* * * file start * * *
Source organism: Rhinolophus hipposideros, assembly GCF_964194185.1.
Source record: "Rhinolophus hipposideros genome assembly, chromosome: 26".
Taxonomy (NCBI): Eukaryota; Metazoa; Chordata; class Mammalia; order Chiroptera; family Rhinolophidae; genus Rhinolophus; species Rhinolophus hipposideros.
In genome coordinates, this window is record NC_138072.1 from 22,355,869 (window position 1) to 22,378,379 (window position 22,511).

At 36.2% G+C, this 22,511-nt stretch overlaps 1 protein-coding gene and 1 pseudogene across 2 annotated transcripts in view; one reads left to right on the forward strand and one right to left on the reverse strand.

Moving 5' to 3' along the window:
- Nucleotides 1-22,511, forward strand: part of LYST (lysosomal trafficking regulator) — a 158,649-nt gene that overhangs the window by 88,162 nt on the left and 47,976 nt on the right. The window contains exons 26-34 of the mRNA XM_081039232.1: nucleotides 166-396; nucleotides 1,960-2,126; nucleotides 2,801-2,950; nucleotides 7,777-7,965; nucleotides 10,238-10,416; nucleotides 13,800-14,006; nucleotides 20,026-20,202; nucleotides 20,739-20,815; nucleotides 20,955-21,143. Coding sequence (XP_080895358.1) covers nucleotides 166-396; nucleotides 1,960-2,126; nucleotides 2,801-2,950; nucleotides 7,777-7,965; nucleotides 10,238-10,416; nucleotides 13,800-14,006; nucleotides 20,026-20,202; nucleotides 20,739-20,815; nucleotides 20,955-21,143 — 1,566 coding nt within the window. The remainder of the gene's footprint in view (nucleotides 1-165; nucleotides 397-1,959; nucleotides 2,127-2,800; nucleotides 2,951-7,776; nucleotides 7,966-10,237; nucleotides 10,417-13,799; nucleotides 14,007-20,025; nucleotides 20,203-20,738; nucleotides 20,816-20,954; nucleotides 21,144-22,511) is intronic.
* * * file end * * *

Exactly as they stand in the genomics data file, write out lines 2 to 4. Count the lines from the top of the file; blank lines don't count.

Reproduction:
Source record: "Rhinolophus hipposideros genome assembly, chromosome: 26".
Taxonomy (NCBI): Eukaryota; Metazoa; Chordata; class Mammalia; order Chiroptera; family Rhinolophidae; genus Rhinolophus; species Rhinolophus hipposideros.
In genome coordinates, this window is record NC_138072.1 from 22,355,869 (window position 1) to 22,378,379 (window position 22,511).